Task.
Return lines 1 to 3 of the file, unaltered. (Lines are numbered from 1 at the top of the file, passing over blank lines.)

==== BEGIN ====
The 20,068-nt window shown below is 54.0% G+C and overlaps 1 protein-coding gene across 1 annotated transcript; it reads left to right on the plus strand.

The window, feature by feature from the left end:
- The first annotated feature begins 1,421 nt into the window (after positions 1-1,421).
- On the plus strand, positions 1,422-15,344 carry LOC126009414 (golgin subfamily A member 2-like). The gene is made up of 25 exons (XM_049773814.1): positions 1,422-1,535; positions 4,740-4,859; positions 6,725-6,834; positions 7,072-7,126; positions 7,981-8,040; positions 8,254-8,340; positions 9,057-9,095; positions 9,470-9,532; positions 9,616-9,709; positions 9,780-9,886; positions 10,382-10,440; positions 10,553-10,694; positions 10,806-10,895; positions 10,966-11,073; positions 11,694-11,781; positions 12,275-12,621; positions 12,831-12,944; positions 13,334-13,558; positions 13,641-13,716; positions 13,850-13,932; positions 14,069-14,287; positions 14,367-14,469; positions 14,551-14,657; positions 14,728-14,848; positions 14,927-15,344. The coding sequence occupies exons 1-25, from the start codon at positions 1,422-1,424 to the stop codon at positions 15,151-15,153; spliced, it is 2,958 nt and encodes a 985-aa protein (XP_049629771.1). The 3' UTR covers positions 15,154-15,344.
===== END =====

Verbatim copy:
The 20,068-nt window shown below is 54.0% G+C and overlaps 1 protein-coding gene across 1 annotated transcript; it reads left to right on the plus strand.

The window, feature by feature from the left end:
- The first annotated feature begins 1,421 nt into the window (after positions 1-1,421).